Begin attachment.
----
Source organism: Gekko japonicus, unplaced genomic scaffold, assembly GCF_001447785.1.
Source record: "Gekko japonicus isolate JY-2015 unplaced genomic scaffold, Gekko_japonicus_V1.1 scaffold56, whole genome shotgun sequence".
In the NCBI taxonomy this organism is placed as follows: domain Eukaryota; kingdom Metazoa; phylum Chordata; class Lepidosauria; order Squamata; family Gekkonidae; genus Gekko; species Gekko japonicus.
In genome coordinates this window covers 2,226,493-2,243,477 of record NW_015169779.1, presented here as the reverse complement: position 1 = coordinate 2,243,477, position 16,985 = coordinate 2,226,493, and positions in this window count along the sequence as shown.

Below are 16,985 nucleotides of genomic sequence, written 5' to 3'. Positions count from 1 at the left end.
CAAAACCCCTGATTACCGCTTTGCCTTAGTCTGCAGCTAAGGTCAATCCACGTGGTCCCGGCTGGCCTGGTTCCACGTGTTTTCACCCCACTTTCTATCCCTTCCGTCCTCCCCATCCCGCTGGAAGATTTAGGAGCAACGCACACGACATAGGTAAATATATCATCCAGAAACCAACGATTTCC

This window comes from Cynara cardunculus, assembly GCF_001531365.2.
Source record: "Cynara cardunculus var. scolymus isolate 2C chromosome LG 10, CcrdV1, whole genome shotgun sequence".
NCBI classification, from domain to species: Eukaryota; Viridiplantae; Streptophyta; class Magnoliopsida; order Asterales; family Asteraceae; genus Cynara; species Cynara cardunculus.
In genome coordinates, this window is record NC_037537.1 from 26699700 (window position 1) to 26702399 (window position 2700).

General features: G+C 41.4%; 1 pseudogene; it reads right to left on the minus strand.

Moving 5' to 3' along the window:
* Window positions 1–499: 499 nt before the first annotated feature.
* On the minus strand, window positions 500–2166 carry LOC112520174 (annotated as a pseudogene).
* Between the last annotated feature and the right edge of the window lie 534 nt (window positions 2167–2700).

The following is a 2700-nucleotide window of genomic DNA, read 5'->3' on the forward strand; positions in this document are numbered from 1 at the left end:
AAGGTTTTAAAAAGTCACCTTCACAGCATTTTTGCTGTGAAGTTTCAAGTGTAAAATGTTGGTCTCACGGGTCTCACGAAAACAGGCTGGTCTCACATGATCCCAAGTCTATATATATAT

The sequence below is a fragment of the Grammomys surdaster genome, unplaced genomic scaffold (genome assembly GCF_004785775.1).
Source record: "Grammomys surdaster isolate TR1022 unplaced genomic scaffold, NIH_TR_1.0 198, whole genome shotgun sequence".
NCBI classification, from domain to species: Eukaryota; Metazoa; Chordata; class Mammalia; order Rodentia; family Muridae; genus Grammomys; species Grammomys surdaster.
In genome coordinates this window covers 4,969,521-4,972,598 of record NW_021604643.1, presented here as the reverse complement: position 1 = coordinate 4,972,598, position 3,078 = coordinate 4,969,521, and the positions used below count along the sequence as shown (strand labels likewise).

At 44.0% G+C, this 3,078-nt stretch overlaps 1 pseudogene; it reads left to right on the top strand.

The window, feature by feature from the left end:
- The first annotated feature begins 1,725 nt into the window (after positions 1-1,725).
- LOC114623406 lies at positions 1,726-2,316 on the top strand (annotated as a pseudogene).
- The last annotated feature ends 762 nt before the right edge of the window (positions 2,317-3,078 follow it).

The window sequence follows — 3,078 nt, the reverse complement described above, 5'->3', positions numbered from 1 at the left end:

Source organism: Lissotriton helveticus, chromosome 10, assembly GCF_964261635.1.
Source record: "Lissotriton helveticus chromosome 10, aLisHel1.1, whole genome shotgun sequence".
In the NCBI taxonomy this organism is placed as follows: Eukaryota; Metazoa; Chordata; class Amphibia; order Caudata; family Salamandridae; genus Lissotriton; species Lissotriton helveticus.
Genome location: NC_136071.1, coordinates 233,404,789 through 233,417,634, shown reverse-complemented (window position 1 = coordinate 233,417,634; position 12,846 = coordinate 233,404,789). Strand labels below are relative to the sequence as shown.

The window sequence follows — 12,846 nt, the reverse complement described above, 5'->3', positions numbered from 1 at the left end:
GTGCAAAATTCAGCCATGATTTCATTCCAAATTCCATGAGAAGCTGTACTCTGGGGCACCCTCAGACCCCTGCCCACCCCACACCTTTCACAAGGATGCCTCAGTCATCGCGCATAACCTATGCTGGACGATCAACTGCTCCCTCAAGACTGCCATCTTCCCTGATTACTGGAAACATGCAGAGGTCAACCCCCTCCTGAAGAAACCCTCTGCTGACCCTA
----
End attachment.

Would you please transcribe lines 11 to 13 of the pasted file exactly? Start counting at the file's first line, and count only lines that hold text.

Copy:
General features: G+C 41.4%; 1 pseudogene; it reads right to left on the minus strand.

Moving 5' to 3' along the window:
* Window positions 1–499: 499 nt before the first annotated feature.